That's the only answer. None of the manufacturers are going to make cheaper machines for ops. Nobody is going to release stripped down "street level" games as that experiment already happened in 1990 and was a dismal failure.
    Any newish pinball machine should be a dollar a play, simple as that. I'd probably turn off match and replay as well. No other arcade machines just give out free games.

    These street level games were 1500 when new just did not have any fancy ramps but earned less than a Pinbot or High Speed. The positive very little trouble ither than broken drop targets. Hoops is even better nothing but blown lights to replace. I was scared when new as Gottlieb sent nice bags in machine to ship the boards out for service.

    6b56c2593cac1b892c6329b886b6d6a89ee485c1 (resized).jpg

    #58 1 year ago
    Quoted from flynnibus:

    You're not looking at the operating income side of it. The point of the machines is to generate monthly operating income. They are mules... whose job it is to pull in the quarters.

    I like to think of our machines as horses. You got your workhorses, like our T2, that have been out in the field almost 30 years now, and are beat to heck and back. They still play fine, and can earn money, but the years of corners breaking off plastics and scrapes on the side art take their toll. Kids climb on them, people stuff pennies in the coin slots, they get band stickers stuck on them and folks throw up on them. They just keep ticking along.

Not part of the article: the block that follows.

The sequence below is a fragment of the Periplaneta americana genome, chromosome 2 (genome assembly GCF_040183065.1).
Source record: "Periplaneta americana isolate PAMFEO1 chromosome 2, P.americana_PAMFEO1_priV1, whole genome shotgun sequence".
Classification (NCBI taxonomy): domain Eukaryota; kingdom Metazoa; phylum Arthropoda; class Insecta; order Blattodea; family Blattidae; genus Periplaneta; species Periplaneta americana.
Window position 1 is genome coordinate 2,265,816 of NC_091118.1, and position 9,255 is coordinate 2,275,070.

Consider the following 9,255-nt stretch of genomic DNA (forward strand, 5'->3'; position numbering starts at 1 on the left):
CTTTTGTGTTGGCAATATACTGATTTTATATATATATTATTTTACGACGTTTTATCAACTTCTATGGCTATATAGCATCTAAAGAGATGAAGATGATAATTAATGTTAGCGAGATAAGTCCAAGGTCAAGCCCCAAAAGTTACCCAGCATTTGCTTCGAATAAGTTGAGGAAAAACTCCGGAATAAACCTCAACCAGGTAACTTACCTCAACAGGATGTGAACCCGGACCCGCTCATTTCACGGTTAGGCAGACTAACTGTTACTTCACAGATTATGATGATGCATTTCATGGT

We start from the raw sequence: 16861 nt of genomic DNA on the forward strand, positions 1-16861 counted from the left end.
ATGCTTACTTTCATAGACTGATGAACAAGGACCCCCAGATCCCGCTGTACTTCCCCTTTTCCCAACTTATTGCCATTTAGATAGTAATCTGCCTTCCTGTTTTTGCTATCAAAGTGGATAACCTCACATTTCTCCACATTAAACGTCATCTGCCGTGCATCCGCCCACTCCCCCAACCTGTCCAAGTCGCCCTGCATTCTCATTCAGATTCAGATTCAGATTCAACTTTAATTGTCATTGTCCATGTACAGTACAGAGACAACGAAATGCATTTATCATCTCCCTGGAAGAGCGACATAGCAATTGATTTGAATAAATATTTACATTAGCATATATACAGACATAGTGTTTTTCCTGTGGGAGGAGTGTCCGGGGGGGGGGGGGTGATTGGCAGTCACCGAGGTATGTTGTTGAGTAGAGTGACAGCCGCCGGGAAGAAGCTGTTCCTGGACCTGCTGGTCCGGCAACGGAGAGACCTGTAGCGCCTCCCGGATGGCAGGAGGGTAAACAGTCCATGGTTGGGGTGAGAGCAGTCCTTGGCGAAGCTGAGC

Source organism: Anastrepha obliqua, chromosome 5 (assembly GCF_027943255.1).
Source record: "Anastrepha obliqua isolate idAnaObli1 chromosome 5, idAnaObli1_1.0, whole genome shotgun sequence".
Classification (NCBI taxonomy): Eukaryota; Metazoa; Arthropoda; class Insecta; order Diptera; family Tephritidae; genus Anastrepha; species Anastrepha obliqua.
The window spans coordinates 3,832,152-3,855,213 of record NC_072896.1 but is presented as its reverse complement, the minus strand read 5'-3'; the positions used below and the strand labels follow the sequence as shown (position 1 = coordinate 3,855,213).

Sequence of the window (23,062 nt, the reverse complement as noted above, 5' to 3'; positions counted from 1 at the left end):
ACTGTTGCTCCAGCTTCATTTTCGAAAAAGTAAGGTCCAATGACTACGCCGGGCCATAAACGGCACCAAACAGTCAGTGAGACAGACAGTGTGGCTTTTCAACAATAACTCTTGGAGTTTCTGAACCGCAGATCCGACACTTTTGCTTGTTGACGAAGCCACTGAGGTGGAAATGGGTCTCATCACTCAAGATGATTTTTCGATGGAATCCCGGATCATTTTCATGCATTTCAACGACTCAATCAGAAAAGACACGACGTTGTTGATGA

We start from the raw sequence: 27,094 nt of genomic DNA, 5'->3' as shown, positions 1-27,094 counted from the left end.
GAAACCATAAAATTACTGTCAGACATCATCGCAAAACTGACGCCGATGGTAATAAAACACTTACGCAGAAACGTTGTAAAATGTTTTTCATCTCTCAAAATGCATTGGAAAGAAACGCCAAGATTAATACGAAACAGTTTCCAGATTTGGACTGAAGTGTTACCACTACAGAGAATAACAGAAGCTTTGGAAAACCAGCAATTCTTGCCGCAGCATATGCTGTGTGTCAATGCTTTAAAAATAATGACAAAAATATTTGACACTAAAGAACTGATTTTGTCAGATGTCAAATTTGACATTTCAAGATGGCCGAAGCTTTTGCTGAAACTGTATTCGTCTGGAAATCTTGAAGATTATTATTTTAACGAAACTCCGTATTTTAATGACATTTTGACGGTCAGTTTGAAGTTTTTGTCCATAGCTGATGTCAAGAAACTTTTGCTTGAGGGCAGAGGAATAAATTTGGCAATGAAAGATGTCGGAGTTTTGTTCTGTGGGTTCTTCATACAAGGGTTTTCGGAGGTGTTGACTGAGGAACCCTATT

Then you have your show horses. These are the home use machines. They operate flawlessly, and never get hard use. People brag about them to their friends. The problem is that Stern has to make a machine that can be either a work horse OR a show horse. For limited funds. It can't be an easy task. I just wish show horse owners would understand that our machines aren't going to look and play quite as fine as theirs.

    #59 1 year ago
    Quoted from CadillacMusic:

    I like to think of our machines as horses.

    The reason behind that label was because "no one falls in love with a mule". Contrasted with a horse. They are utilities... not things to be babied, pampered, fallen in love with, etc. they are there to work. You take care of them, and they will do their job. But they do cost to maintain and move ... which is why you can't scale without overhead cost increases.

    The only thing the analogy lacks is the customer desire to see the new games... which also incentives you to swap those mules out.

    The real point is... the game is purchased and measured by how much operating income it makes. Success there will make any other things (residual price, operating costs, etc) secondary. The idea of residual value being 'profit' is hobbyist-operator thinking. The operator knows that selling a game and not putting that money into the next title means reducing the size of his pack of mules out there hauling in quarters... which reduces his earning potential month to month. So that's not viable.

    #60 1 year ago
    Quoted from goatdan:

    It's odd to me that flynnibus basically said the same thing that I was, and it seems you flipped your opinion of it. Or maybe I don't understand what you meant in the first response.